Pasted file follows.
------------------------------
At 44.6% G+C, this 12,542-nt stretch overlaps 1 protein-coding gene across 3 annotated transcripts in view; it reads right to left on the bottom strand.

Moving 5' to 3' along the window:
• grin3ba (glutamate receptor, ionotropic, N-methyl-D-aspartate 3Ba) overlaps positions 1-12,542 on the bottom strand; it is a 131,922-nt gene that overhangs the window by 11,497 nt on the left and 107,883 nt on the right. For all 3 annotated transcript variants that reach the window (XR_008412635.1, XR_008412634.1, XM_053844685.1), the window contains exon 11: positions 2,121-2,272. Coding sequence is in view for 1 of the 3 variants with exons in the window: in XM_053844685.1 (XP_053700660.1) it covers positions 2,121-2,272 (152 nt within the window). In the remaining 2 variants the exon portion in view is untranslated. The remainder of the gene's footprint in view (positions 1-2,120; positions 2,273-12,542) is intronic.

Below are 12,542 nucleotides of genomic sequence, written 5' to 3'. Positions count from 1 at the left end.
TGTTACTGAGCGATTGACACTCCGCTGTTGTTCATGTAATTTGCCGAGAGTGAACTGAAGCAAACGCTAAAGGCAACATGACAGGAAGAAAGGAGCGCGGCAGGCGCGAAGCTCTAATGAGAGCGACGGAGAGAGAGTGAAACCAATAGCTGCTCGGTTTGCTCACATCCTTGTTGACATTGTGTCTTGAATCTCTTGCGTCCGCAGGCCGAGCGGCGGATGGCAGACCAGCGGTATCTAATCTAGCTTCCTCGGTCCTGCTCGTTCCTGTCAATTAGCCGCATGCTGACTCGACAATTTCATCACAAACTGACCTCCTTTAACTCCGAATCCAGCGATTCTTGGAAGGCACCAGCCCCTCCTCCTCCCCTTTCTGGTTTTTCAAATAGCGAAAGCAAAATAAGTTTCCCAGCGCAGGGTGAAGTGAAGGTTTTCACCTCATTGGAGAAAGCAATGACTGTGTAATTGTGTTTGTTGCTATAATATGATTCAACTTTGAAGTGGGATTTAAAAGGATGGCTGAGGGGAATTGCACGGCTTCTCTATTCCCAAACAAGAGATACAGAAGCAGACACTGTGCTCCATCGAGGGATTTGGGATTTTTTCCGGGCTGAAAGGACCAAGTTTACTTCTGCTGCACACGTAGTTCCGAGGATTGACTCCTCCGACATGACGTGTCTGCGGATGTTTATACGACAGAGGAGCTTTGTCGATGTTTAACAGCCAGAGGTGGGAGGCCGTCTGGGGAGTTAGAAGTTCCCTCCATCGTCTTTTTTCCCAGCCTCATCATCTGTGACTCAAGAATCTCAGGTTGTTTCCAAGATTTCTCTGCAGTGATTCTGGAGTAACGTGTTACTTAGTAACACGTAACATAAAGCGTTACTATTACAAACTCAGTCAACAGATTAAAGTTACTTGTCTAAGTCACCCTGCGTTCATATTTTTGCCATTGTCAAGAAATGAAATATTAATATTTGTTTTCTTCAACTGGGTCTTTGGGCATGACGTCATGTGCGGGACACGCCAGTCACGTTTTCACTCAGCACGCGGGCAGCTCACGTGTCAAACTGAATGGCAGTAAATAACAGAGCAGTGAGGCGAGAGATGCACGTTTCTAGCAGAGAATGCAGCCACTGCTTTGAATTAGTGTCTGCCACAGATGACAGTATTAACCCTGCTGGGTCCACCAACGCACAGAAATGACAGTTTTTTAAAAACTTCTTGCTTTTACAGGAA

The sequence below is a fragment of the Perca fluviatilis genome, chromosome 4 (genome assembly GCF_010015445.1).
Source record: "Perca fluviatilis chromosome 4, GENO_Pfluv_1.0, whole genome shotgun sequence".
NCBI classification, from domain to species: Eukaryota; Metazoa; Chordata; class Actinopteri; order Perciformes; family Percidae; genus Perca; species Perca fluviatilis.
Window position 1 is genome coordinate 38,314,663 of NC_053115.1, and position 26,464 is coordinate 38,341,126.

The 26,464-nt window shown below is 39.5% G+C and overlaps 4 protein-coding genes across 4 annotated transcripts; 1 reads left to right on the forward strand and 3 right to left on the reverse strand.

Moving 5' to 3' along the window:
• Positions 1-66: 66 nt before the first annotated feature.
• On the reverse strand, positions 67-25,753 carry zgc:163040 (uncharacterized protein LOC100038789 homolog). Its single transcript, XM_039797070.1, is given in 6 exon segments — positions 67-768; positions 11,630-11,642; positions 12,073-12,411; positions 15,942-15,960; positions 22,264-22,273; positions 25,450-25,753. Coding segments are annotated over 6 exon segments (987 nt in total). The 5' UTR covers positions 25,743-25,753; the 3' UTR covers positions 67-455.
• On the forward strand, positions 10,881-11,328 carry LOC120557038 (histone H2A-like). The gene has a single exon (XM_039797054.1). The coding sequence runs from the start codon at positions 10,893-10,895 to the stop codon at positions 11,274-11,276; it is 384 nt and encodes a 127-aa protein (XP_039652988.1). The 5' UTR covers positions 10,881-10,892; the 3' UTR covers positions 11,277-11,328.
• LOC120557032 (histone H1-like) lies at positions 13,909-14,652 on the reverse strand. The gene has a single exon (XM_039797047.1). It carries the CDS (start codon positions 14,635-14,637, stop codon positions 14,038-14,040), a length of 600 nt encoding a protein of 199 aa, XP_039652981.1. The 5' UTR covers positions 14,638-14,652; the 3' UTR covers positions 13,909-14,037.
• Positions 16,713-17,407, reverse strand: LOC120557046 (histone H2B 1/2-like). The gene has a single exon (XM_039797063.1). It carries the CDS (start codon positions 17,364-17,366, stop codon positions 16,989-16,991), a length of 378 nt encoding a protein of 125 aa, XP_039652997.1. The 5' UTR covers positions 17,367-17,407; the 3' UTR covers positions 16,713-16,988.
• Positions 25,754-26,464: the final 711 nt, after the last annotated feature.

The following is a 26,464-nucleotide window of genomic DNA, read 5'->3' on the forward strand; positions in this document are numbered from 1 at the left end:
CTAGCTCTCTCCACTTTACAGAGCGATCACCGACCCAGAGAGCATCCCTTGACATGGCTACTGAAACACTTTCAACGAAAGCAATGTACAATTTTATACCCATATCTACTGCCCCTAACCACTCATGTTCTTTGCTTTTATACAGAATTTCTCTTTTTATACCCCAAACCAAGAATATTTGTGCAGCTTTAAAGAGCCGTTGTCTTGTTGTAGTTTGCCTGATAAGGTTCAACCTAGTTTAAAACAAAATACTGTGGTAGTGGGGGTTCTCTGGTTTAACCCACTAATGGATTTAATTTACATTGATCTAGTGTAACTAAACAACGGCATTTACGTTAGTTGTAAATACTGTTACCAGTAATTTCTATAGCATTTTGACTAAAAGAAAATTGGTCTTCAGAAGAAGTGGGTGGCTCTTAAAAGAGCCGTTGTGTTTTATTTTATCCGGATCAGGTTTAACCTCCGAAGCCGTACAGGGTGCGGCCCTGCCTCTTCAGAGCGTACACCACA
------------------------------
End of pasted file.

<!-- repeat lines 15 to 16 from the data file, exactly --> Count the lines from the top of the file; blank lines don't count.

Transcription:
• LOC120557032 (histone H1-like) lies at positions 13,909-14,652 on the reverse strand. The gene has a single exon (XM_039797047.1). It carries the CDS (start codon positions 14,635-14,637, stop codon positions 14,038-14,040), a length of 600 nt encoding a protein of 199 aa, XP_039652981.1. The 5' UTR covers positions 14,638-14,652; the 3' UTR covers positions 13,909-14,037.
• Positions 16,713-17,407, reverse strand: LOC120557046 (histone H2B 1/2-like). The gene has a single exon (XM_039797063.1). It carries the CDS (start codon positions 17,364-17,366, stop codon positions 16,989-16,991), a length of 378 nt encoding a protein of 125 aa, XP_039652997.1. The 5' UTR covers positions 17,367-17,407; the 3' UTR covers positions 16,713-16,988.